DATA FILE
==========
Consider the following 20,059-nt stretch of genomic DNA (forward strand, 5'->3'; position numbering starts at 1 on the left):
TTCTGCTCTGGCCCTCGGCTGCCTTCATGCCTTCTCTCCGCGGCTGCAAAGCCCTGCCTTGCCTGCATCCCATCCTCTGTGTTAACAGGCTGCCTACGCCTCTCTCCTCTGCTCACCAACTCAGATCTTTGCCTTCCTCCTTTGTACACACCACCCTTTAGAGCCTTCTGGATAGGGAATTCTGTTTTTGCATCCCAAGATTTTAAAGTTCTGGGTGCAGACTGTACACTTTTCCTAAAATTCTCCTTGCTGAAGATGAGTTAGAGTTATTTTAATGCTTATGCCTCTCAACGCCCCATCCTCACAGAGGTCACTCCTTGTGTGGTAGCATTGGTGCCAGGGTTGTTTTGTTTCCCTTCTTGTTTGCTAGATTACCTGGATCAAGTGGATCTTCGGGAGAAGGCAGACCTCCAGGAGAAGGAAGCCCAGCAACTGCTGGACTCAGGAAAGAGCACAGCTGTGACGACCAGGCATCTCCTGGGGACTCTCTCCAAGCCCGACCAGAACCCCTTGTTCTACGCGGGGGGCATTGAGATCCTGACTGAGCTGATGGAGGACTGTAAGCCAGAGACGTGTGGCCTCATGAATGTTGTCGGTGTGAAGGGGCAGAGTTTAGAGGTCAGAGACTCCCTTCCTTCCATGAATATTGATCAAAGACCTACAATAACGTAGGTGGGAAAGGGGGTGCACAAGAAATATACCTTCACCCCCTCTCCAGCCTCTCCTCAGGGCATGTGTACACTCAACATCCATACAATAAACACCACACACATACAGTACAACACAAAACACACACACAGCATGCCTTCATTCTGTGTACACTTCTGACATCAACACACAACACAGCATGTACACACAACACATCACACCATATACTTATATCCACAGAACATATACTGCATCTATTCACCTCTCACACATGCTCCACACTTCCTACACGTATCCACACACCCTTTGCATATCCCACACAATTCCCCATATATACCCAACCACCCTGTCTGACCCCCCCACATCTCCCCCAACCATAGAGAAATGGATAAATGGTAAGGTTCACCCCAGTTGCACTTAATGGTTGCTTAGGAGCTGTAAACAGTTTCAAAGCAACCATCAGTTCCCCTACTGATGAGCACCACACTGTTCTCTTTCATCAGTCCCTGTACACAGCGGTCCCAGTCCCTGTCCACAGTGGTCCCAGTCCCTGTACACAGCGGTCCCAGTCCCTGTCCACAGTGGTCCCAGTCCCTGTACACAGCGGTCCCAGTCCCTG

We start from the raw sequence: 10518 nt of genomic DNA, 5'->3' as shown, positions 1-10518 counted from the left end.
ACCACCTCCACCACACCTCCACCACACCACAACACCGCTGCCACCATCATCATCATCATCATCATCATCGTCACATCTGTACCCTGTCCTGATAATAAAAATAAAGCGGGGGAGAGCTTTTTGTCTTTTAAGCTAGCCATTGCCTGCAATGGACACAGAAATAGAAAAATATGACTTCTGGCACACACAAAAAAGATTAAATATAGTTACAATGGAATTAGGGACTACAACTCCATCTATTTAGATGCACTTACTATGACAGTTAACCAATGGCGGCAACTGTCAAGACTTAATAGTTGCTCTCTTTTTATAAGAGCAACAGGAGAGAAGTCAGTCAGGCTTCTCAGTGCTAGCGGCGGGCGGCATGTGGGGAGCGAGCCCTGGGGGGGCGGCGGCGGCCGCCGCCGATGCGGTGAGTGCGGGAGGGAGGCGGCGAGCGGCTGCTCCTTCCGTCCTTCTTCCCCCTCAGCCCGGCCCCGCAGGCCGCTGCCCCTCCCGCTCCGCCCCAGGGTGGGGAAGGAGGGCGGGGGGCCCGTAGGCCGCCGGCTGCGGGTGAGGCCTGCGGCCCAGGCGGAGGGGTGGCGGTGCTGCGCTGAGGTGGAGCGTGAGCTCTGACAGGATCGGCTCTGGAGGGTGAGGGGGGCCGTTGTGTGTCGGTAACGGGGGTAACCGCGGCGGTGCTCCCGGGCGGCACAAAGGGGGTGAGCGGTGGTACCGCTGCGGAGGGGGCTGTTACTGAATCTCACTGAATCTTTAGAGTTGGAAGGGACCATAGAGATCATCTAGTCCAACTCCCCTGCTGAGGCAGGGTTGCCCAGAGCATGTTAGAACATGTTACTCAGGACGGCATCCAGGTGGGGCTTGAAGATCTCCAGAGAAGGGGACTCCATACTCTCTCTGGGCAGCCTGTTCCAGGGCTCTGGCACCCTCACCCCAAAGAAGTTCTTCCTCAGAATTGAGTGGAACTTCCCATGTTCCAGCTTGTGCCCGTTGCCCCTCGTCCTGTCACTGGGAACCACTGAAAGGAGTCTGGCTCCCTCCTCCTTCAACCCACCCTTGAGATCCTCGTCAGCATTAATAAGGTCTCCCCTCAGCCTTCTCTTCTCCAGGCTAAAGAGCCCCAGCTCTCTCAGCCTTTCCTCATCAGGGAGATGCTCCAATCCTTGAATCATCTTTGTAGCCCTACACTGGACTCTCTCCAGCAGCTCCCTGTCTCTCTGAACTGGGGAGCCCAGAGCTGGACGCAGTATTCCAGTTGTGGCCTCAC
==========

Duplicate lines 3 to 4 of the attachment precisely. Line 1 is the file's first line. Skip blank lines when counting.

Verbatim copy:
We start from the raw sequence: 10518 nt of genomic DNA, 5'->3' as shown, positions 1-10518 counted from the left end.
ACCACCTCCACCACACCTCCACCACACCACAACACCGCTGCCACCATCATCATCATCATCATCATCATCGTCACATCTGTACCCTGTCCTGATAATAAAAATAAAGCGGGGGAGAGCTTTTTGTCTTTTAAGCTAGCCATTGCCTGCAATGGACACAGAAATAGAAAAATATGACTTCTGGCACACACAAAAAAGATTAAATATAGTTACAATGGAATTAGGGACTACAACTCCATCTATTTAGATGCACTTACTATGACAGTTAACCAATGGCGGCAACTGTCAAGACTTAATAGTTGCTCTCTTTTTATAAGAGCAACAGGAGAGAAGTCAGTCAGGCTTCTCAGTGCTAGCGGCGGGCGGCATGTGGGGAGCGAGCCCTGGGGGGGCGGCGGCGGCCGCCGCCGATGCGGTGAGTGCGGGAGGGAGGCGGCGAGCGGCTGCTCCTTCCGTCCTTCTTCCCCCTCAGCCCGGCCCCGCAGGCCGCTGCCCCTCCCGCTCCGCCCCAGGGTGGGGAAGGAGGGCGGGGGGCCCGTAGGCCGCCGGCTGCGGGTGAGGCCTGCGGCCCAGGCGGAGGGGTGGCGGTGCTGCGCTGAGGTGGAGCGTGAGCTCTGACAGGATCGGCTCTGGAGGGTGAGGGGGGCCGTTGTGTGTCGGTAACGGGGGTAACCGCGGCGGTGCTCCCGGGCGGCACAAAGGGGGTGAGCGGTGGTACCGCTGCGGAGGGGGCTGTTACTGAATCTCACTGAATCTTTAGAGTTGGAAGGGACCATAGAGATCATCTAGTCCAACTCCCCTGCTGAGGCAGGGTTGCCCAGAGCATGTTAGAACATGTTACTCAGGACGGCATCCAGGTGGGGCTTGAAGATCTCCAGAGAAGGGGACTCCATACTCTCTCTGGGCAGCCTGTTCCAGGGCTCTGGCACCCTCACCCCAAAGAAGTTCTTCCTCAGAATTGAGTGGAACTTCCCATGTTCCAGCTTGTGCCCGTTGCCCCTCGTCCTGTCACTGGGAACCACTGAAAGGAGTCTGGCTCCCTCCTCCTTCAACCCACCCTTGAGATCCTCGTCAGCATTAATAAGGTCTCCCCTCAGCCTTCTCTTCTCCAGGCTAAAGAGCCCCAGCTCTCTCAGCCTTTCCTCATCAGGGAGATGCTCCAATCCTTGAATCATCTTTGTAGCCCTACACTGGACTCTCTCCAGCAGCTCCCTGTCTCTCTGAACTGGGGAGCCCAGAGCTGGACGCAGTATTCCAGTTGTGGCCTCAC